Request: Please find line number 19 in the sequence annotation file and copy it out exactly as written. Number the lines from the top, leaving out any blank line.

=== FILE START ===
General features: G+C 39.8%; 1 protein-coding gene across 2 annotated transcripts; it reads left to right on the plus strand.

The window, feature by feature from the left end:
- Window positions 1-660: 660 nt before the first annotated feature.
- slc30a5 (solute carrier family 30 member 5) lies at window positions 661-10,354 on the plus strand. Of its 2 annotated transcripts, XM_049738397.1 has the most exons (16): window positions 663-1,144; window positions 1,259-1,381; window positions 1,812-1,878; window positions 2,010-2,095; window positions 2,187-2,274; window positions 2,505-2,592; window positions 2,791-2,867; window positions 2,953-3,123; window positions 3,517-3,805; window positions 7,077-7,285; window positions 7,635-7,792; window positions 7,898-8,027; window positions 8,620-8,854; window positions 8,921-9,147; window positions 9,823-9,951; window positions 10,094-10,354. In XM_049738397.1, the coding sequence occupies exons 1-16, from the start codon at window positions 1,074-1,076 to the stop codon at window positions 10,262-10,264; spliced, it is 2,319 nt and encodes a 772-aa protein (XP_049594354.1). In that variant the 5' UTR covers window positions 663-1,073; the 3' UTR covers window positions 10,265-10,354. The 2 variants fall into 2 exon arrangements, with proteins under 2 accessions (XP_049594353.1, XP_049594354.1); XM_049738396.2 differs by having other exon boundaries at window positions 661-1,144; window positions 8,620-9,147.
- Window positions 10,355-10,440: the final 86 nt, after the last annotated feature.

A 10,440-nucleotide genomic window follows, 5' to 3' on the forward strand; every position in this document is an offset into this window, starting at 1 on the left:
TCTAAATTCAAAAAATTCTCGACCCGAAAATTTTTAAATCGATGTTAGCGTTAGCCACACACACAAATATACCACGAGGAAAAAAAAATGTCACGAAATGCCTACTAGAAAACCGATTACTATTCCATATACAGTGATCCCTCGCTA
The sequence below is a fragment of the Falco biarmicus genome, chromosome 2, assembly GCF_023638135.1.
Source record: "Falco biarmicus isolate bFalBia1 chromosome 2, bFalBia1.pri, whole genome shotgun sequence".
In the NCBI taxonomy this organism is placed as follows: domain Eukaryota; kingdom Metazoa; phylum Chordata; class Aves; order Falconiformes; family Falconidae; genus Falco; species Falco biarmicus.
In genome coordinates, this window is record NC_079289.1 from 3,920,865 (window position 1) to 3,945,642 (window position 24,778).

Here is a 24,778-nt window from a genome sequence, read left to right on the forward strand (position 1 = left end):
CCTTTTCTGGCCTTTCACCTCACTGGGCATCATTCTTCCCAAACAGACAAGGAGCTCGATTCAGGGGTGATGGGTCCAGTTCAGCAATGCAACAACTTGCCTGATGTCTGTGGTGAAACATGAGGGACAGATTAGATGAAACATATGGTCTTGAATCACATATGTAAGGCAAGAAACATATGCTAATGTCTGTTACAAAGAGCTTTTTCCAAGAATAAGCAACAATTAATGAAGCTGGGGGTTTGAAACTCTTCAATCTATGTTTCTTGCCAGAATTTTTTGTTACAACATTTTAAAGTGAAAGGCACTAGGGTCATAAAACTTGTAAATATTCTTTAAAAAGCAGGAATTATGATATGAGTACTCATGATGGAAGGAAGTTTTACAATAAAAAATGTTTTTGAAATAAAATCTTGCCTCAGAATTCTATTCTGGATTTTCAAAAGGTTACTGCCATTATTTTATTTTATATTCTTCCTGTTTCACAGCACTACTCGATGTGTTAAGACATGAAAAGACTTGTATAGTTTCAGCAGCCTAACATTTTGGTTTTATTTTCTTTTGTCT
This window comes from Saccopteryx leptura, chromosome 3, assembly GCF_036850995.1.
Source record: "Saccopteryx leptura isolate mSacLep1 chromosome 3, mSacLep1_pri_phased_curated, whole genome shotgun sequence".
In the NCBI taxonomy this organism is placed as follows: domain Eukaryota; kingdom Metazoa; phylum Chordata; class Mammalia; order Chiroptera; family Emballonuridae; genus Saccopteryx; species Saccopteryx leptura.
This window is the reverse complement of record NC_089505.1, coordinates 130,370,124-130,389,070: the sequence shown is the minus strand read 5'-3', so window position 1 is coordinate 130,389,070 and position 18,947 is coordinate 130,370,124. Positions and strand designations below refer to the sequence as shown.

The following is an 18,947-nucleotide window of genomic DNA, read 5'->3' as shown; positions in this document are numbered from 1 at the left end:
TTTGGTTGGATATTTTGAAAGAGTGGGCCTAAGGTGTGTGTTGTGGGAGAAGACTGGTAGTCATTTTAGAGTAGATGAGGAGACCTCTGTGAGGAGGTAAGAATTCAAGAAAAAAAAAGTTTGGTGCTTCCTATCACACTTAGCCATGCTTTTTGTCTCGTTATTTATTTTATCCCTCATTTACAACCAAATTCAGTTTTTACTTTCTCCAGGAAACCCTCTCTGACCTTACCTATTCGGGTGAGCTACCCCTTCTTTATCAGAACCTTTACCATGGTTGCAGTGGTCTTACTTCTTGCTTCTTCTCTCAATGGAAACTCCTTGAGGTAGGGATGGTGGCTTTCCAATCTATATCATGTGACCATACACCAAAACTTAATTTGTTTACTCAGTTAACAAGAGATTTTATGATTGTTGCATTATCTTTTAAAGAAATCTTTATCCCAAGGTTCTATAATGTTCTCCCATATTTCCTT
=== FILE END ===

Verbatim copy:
TTTGGTTGGATATTTTGAAAGAGTGGGCCTAAGGTGTGTGTTGTGGGAGAAGACTGGTAGTCATTTTAGAGTAGATGAGGAGACCTCTGTGAGGAGGTAAGAATTCAAGAAAAAAAAAGTTTGGTGCTTCCTATCACACTTAGCCATGCTTTTTGTCTCGTTATTTATTTTATCCCTCATTTACAACCAAATTCAGTTTTTACTTTCTCCAGGAAACCCTCTCTGACCTTACCTATTCGGGTGAGCTACCCCTTCTTTATCAGAACCTTTACCATGGTTGCAGTGGTCTTACTTCTTGCTTCTTCTCTCAATGGAAACTCCTTGAGGTAGGGATGGTGGCTTTCCAATCTATATCATGTGACCATACACCAAAACTTAATTTGTTTACTCAGTTAACAAGAGATTTTATGATTGTTGCATTATCTTTTAAAGAAATCTTTATCCCAAGGTTCTATAATGTTCTCCCATATTTCCTT